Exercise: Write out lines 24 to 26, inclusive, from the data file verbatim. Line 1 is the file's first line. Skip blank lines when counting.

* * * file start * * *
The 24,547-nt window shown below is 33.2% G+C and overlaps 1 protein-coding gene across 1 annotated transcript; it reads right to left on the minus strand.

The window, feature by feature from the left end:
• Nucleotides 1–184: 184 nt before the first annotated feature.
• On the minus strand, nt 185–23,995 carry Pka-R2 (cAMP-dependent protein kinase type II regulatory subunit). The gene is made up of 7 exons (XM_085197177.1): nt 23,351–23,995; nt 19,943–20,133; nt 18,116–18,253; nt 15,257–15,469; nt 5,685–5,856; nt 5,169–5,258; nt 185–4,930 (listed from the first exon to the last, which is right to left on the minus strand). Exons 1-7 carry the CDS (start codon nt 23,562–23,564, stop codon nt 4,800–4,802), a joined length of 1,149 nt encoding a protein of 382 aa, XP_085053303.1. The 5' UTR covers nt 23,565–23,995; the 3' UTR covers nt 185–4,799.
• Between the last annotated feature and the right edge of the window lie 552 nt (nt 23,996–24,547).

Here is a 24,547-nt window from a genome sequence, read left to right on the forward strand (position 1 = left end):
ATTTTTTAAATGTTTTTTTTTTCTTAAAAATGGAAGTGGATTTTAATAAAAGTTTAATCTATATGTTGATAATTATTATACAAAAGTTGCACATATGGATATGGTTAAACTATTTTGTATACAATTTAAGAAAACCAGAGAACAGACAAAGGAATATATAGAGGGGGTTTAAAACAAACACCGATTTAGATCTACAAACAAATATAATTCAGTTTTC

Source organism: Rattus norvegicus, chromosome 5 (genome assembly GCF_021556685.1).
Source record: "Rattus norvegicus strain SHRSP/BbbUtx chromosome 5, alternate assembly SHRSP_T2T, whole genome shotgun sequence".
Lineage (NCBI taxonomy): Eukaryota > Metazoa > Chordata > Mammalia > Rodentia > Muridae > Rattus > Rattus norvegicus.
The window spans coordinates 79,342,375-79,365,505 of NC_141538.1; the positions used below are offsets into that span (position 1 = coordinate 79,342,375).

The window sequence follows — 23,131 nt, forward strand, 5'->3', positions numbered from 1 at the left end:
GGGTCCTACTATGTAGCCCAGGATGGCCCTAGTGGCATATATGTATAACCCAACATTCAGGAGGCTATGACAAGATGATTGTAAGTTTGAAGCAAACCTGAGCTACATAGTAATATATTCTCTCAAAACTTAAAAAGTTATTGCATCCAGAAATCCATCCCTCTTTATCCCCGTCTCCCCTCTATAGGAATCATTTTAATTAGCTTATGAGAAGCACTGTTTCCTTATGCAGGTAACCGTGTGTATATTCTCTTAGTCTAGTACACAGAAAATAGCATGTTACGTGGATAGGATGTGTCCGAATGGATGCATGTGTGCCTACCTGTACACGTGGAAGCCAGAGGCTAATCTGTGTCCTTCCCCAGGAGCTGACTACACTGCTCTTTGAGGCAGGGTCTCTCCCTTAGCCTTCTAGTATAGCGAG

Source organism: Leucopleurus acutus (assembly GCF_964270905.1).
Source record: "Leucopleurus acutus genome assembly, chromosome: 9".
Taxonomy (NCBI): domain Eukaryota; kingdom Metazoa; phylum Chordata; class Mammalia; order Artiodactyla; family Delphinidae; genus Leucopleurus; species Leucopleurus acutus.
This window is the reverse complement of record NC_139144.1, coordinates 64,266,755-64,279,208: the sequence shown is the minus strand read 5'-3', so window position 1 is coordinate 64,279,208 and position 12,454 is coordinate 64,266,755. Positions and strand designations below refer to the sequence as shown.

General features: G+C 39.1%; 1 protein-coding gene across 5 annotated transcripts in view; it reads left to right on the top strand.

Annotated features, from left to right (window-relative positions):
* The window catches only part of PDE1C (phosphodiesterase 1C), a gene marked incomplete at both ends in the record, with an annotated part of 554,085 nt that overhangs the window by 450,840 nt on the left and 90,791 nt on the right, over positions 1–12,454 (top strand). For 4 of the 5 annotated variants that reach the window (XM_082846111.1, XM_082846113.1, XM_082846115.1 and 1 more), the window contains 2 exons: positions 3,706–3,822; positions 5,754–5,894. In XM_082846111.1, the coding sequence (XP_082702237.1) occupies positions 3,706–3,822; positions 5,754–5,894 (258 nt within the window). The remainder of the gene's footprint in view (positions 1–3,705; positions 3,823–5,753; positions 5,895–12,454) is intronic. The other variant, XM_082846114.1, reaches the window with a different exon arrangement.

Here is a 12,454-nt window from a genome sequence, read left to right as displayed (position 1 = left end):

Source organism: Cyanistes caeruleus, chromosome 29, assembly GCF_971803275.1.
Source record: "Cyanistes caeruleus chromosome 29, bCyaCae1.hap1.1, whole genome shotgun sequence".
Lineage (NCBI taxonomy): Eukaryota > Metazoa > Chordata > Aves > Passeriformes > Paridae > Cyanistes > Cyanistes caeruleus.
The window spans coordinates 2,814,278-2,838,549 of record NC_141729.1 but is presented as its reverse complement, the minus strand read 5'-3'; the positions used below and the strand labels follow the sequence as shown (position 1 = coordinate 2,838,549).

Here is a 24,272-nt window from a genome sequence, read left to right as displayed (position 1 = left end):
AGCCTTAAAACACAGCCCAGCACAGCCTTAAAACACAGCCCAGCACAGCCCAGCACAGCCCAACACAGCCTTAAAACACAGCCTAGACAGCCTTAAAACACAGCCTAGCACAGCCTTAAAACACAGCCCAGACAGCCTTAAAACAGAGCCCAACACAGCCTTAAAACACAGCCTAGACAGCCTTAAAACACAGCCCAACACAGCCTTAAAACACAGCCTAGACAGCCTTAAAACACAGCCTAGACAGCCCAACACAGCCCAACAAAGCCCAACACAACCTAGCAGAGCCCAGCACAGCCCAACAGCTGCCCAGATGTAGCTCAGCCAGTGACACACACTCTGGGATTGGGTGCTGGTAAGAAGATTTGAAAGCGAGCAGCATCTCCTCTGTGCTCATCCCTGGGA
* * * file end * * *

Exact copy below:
Lineage (NCBI taxonomy): Eukaryota > Metazoa > Chordata > Aves > Passeriformes > Paridae > Cyanistes > Cyanistes caeruleus.
The window spans coordinates 2,814,278-2,838,549 of record NC_141729.1 but is presented as its reverse complement, the minus strand read 5'-3'; the positions used below and the strand labels follow the sequence as shown (position 1 = coordinate 2,838,549).

Here is a 24,272-nt window from a genome sequence, read left to right as displayed (position 1 = left end):